Kate from Our Escape Clause

#14 – Caerphilly Castle, Wales

One of the most beautiful castles in Europe, in my opinion, is Caerphilly Castle in Wales. A medieval castle in the centre of the town it is named after originates from the late 13th century and is the second-largest castle in Britain. It has a double moat system, something which is not very common among British castles.

Caerphilly Castle has many areas to explore, including towers, battlements, a Great Hall and wards. Although be warned, the castle is a wedding venue, and if one is taking place during your visit, the Great Hall will not be accessible.

Caerphilly Castle also has some exceptional residents, two dragons and their babies, in a relatively new addition to the castle, the Dragon’s Lair. You can view the dragons, learn about the folklore of Welsh dragons and about some of the history of Wales and its great Princes. There is also a maze at the rear of the castle, which is fun if you are visiting Caerphilly Castle with kids.

An interesting fact about Caerphilly Castle is that the southeast tower leans to a higher degree than the Leaning Tower of Pisa. Caerphilly Castle can be visited during a visit to the Welsh capital of Cardiff as the city and town are linked by a direct train line. It’s truly a beautiful castle, not-to-be-missed.

Cath from Passports and Adventures

#15 – Neuschwanstein Castle, Germany

On a forested hill in the German region of Bavaria, stands Neuschwanstein Castle, one of the most recognizable and beautiful castles in Europe.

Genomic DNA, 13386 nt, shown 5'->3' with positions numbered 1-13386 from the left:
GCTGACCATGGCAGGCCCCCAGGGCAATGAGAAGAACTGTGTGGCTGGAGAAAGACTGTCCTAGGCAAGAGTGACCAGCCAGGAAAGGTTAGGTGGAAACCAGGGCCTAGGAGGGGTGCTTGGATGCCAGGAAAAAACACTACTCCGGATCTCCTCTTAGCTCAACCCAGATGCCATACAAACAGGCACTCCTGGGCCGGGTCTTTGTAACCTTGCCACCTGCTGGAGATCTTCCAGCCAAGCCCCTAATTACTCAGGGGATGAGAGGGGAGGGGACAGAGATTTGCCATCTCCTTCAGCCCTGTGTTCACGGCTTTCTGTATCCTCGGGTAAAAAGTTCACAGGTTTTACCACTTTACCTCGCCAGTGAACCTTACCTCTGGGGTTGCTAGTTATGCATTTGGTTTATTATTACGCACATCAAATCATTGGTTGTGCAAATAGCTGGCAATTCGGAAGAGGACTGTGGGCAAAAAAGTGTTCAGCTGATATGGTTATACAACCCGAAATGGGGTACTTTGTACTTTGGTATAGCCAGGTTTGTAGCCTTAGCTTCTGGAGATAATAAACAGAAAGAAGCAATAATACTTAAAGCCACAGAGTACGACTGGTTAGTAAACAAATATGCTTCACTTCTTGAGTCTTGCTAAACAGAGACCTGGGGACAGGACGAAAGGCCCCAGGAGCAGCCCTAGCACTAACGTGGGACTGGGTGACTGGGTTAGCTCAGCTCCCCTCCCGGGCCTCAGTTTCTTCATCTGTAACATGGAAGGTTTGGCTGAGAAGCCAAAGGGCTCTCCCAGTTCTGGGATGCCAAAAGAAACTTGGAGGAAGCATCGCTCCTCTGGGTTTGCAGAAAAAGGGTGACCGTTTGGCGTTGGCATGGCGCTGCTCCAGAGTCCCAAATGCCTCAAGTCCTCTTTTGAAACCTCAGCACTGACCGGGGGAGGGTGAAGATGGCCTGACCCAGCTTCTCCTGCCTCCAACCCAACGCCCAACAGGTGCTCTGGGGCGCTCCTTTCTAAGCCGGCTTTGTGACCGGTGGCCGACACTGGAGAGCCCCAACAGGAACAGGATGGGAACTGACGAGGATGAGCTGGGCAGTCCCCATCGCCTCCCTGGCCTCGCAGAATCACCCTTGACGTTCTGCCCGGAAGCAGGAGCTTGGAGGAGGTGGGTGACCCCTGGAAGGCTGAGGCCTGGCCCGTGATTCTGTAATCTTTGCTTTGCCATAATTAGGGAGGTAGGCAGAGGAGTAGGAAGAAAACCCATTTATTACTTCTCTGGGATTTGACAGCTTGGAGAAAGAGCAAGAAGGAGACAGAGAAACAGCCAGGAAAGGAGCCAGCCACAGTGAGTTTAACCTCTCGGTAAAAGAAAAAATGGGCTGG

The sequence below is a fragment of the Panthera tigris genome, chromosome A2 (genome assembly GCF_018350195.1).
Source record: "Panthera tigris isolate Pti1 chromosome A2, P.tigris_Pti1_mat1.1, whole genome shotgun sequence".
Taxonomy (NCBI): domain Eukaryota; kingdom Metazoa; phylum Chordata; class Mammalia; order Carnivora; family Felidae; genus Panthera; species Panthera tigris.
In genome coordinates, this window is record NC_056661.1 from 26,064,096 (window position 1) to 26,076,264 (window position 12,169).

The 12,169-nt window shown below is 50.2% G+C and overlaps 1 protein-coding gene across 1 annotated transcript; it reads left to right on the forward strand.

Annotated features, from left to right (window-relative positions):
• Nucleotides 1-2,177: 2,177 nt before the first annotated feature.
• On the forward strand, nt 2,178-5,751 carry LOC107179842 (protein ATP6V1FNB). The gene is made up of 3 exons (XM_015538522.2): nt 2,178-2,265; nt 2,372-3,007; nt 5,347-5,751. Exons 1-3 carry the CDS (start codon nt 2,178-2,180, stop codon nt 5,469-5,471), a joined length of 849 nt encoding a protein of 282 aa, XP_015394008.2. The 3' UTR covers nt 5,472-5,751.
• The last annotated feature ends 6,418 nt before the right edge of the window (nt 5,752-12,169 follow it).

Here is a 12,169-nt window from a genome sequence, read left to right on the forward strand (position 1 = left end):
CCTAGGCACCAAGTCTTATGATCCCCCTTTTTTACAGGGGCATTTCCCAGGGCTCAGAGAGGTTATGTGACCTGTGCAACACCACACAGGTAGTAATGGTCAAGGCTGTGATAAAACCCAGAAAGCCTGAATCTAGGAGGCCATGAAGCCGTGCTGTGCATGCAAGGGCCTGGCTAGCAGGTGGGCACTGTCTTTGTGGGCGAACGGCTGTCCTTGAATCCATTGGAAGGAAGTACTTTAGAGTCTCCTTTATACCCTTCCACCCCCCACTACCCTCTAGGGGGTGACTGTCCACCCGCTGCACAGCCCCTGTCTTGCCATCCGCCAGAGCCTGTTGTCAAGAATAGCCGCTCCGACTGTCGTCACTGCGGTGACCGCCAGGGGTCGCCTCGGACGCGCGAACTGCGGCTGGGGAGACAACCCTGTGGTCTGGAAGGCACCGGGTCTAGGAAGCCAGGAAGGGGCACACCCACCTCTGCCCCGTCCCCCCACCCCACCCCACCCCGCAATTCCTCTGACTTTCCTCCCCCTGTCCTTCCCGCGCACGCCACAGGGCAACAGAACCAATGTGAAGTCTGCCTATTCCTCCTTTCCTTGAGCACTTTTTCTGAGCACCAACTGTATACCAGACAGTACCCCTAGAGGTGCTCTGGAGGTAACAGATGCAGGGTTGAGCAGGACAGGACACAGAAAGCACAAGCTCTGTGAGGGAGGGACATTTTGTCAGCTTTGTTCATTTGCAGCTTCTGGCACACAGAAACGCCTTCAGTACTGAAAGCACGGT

Neuschwanstein Castle, with its turrets, towers, balconies and pinnacles, looks as though it was lifted from the pages of a children’s fairy tale book. Its appearance is so romantic that it has been featured in many movies, even inspiring the design of Disneyland’s Sleeping Beauty Castle.

Construction of Neuschwanstein Castle began in 1869, in accordance to the fantastical plans dreamed up by King Ludwig II. His five-story palace was never fully completed, but the rooms that were finished are richly decorated, an over-the-top extravagance fit for an eccentric king.

The castle can be visited by guided tour only and rushes visitors through a small section of the castle. The most impressive room is the Singers’ Room, a concert hall that is embellished with lavish decorations. Another highlight is viewing the castle from the Marienbrücke bridge, which also offers an elevated view of a nearby waterfall.